I live in one of those cheap rentals, and it is terrible.
The best solution is to move out, but real estate being the way it is, and such... I wish I had better credit!
IHTH, mama.
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On 16 Nov 2004 12:35:32 -0500, snipped-for-privacy@ece.villanova.edu wrote:

Or, stop dehimidifying it. Put film over the window frames, or install double glazing. In the winter, most indoor indoor moisture is lost due to condensation, not infiltration.
What do you think, Nick?
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On Tue, 16 Nov 2004 16:57:11 -0800, ~^Johnny^~

Anybody with the slightest bit of knowledge on the subject, or even a healthy measure of common sense is waiting for your proof on that last statement. It is not only wrong, but ridiculous. Yet you state it authoritatively, as if it were a proven fact.
Gary R. Lloyd CMS HVACR Troubleshooting Books/Software http://www.techmethod.com
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We might get used to that, ie adapt. Arizonans do. We might grow more nose hair or wear mufflers or those foggy alien harmonica holders :-)

It seems unlikely and undesirable and avoidable, esp in this country. Canada's IDEAS (post R2000) air infiltration standard specs 0.15 m^3/h per m^2 of envelope, tested at 50 Pa, which translates into a natural air leakage of about 2.5 cfm, or 0.008 ACH for a 2400 ft^2 1-story house, 125X less than a typical 1 ACH US house.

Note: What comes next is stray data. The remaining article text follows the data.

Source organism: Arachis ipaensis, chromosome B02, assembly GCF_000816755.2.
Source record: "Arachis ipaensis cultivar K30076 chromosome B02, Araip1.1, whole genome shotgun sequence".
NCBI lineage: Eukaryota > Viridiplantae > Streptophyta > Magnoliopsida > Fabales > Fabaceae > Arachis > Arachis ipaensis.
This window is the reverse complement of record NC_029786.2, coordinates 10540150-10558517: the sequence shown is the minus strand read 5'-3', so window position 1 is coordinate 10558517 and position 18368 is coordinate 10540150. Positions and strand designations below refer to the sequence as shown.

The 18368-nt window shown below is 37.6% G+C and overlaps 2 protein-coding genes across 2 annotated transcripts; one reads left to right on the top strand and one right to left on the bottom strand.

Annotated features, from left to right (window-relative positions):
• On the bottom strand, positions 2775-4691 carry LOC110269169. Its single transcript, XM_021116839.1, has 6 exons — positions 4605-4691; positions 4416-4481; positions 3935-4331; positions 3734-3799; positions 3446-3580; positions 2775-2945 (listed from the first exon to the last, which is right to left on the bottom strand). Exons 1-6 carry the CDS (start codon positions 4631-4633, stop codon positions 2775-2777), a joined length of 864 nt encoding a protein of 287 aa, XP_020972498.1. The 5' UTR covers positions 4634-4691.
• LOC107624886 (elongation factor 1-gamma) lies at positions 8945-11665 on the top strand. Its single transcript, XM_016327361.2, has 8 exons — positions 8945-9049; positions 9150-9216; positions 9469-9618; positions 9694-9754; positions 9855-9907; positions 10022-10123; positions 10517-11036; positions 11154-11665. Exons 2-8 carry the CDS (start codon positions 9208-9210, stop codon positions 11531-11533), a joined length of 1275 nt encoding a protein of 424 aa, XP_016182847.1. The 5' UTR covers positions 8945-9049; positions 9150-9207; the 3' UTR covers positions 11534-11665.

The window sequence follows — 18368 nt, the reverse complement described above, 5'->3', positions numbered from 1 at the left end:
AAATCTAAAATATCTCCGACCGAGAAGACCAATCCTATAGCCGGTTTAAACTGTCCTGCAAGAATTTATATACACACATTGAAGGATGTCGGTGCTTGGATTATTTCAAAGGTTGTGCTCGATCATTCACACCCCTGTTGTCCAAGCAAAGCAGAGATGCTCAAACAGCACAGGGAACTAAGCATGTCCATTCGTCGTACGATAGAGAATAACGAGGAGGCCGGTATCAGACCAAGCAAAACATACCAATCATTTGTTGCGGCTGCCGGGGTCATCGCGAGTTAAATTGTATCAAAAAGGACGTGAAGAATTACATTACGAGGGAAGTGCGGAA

Nick
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On 17 Nov 2004 09:25:38 -0500, snipped-for-privacy@ece.villanova.edu wrote:

Is that enough fresh air to sustain life? Would the oxygen deprivation cause us to be come socialists? Enquiring minds want to know.
Gary R. Lloyd CMS HVACR Troubleshooting Books/Software http://www.techmethod.com
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Almost. Early UK coal miners fell asleep with less than 5 cfm each.
Current ASHRAE humans require 15 cfm.
Nick
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snipped-for-privacy@gatecom.com (Gary R. Lloyd) wrote:

Nick tends to ignore the fact that the same standards also require air-to-air heat excahngers (forced ventiliation, not random leakage).
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[original post is likely clipped to save bandwidth] On Wed, 17 Nov 2004 15:05:52 GMT, snipped-for-privacy@gatecom.com (Gary R. Lloyd) wrote:

Maine requires very tight construction and power heat recovery ventilation. My guess is they must have _some_ science behind it.
Sustaining life is an intriguing question, I wonder if they addressed it. Since the ventilation is powered and extended power outages are common in the coastal areas of the state!
gerry
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wrote:

Not necessarily. politics + science = junk science

Those who put energy savings first tend to fluff off the unimportant stuff like health and comfort.
Possibly I am wrong on this, but quoting from the ASHRAE bible and long involved formulas are not going to do much to convince me.
Gary R. Lloyd CMS HVACR Troubleshooting Books/Software http://www.techmethod.com